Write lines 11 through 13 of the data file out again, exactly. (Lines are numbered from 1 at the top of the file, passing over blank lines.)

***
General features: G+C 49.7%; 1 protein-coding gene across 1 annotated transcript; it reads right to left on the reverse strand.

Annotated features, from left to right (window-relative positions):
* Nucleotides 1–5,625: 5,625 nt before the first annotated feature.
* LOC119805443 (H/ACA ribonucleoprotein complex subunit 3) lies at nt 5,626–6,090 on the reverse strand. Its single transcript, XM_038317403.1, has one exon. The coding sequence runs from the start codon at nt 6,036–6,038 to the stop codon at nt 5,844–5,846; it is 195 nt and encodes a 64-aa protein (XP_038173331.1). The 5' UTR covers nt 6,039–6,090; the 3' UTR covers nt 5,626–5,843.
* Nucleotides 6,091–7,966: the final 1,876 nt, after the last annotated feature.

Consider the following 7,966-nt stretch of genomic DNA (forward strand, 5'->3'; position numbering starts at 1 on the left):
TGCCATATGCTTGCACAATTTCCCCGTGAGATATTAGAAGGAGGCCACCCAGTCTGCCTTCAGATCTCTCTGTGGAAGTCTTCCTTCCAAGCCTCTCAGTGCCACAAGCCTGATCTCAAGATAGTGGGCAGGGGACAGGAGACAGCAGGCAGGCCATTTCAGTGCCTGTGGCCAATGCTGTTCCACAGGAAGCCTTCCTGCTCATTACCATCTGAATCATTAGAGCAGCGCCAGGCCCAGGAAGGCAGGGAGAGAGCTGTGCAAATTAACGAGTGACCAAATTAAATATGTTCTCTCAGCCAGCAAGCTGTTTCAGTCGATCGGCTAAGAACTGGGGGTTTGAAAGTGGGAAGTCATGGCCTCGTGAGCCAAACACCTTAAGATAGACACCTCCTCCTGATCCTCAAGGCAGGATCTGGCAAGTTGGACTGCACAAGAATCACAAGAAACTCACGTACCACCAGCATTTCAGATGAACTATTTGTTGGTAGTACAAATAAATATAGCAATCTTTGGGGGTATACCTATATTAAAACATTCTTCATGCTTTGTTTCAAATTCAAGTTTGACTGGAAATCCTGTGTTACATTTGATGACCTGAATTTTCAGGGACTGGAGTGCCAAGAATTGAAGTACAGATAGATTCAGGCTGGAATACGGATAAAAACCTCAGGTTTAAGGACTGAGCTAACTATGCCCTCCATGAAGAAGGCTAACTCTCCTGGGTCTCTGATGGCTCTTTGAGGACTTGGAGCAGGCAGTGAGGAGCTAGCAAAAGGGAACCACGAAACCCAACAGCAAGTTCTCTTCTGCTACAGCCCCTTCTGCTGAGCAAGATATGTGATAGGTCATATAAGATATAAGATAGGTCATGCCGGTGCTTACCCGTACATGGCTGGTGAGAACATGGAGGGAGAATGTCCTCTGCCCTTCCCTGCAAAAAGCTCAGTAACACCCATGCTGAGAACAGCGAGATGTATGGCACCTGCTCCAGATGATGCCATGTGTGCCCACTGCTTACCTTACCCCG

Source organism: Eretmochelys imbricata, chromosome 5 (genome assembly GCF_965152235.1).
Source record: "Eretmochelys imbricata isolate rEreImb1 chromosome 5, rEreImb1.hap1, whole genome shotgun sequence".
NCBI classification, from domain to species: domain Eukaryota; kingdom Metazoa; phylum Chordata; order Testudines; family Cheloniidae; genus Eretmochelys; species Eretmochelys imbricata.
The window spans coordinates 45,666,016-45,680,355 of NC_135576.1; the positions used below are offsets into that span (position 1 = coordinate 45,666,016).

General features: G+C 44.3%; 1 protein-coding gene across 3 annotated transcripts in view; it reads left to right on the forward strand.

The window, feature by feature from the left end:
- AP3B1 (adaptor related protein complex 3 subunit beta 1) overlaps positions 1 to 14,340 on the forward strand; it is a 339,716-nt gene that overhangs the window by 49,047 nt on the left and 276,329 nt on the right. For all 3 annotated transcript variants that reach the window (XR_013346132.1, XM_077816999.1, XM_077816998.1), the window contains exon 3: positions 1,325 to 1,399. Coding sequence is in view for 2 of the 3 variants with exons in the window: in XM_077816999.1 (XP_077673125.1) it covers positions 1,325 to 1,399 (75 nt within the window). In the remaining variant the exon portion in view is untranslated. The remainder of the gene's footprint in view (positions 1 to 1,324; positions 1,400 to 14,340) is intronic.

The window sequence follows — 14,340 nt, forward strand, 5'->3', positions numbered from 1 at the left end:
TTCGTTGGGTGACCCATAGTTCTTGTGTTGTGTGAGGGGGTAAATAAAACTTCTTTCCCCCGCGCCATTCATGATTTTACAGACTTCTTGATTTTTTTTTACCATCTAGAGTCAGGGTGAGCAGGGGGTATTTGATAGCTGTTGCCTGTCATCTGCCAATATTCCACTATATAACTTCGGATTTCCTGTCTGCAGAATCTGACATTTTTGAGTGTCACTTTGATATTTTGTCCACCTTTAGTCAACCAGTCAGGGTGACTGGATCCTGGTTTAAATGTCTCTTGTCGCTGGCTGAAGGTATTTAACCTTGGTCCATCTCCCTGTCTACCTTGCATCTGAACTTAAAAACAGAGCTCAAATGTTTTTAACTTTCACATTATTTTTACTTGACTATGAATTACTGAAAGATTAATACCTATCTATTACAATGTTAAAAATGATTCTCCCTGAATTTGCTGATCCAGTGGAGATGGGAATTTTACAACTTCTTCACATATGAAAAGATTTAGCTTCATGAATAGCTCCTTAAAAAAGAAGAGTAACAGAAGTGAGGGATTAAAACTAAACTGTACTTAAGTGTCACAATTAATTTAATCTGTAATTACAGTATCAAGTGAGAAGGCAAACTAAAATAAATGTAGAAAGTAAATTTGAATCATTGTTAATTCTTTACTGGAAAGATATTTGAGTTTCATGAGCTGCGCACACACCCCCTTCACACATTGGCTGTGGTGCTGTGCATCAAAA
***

The window spans coordinates 45,666,016-45,680,355 of NC_135576.1; the positions used below are offsets into that span (position 1 = coordinate 45,666,016).

General features: G+C 44.3%; 1 protein-coding gene across 3 annotated transcripts in view; it reads left to right on the forward strand.

The window, feature by feature from the left end: